Mardi Gras in the US is synonymous with the city of New Orleans. It is a festival of beads and booze. It is generally associated with a huge street party and has now become an iconic carnival, celebrated in many countries around the world. In fact, Madri Gras is a crazy celebration before lent, the last day before giving up all sinful pleasures. It always lands on the Tuesday that is 47 days before Easter, and it is always the day before the Ash Wednesday, which is the start of Lent. In many areas, the term Mardi Gras stands for the whole period of activity related to the celebratory events, beyond just the single day. The Carnival season refers to the weeks leading up to Mardi Gras, and officially begins on January 6 every year. The Carnival season lasts more than a month. However, the parties, parades and fun kick into high gear on the Thursday before Mardi Gras. Every year, Madri Gras enchants and intoxicates everybody with ravish costumes, electrifying music events, interesting parade floats, and of course, bead throwing.
Mardi Gras arrived in North America as a French Catholic tradition with the Le Moyne brothers. As per record, the first holiday for Mardi Gras was celebrated in Louisiana at the mouth of the Mississippi River on the 2nd day of March, 1699.
The New Orleans Carnival season is not like the traditional preparation for the start of the Catholic season of Lent. It starts after Twelfth Night, on January 6, and is a season of parades, balls, and king cake parties.
Parades, headed by ‘Kings’ and ‘Queens’ leading a flotilla of garish float, are the central attraction of Mardi Gras. They are organized by private concerns, known as krewes. The super krewes, like Endymion, Bacchus and Orpheus, have the biggest floats with fantastic special effects. They are actually supers in every respect, including their massive throws, which the float riders toss or “throw” to the crowds. The crowds, in turn, become almost crazy and ridiculous for the throws. They usually implore, beg and often the female enthusiasts even dare to bare their breasts to the throwers in lieu of a handful throw.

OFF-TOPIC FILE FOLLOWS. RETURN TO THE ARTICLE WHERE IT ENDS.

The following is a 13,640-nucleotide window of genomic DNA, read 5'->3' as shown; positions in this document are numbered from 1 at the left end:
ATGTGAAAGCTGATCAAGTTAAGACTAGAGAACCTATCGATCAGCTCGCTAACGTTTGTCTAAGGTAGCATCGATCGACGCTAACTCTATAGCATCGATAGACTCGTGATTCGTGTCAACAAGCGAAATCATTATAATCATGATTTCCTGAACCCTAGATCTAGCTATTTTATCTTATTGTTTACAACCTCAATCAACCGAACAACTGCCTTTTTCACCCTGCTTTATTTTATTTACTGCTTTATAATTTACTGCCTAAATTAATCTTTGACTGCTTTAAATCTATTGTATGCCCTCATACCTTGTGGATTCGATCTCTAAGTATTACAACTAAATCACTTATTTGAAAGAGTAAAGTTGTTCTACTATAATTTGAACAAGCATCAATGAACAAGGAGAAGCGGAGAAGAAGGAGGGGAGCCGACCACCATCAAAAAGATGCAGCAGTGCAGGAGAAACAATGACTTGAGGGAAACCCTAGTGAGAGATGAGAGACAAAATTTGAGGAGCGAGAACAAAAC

The most common throws are, doubloons, which are nothing but aluminum or wooden dollar-sized coins usually impressed with the logo of the particular krewe, strings of colorful plastic beads, and small inexpensive toys. Zulu and Rex should be also on everyone’s Mardi Gras bucket list. Major krewes follow the same parade schedule and route each year. During the Carnival, many tourists prefer to stay on Bourbon Street and the French Quarter, but the major Carnival parades have never entered the French Quarter since 1972 because of its narrow streets and overhead obstructions.
Wearing a mask or costume on Mardi Gras Day is highly recommended by Mardi Gras veterans. With mask and/or costume, one becomes part of the party, rather than just watching it. Masquerading makes Mardi Gras a fun affair. The relative anonymity gives people the temporary license to go out of character and do unusual things like shriek, drink, dance with strangers on the neutral ground and get wild.
Mardi Gras officially ends on Tuesday, The culmination of the festival is the wicked mayhem of Mardi Gras Day, when all inhibitions are let loose. It is also known as Fat Tuesday. The next day, Ash Wednesday, is locally known as the Trash Wednesday. It is the first day of Lent, when abstinence prevails, making Fat Tuesday the ultimate excuse for a piss up, a knees up and a throw up.
Every year the event continues to get bigger and bigger, when hundreds of thousands of people flock to New Orleans each February, and generate an estimated $1 billion economic impact.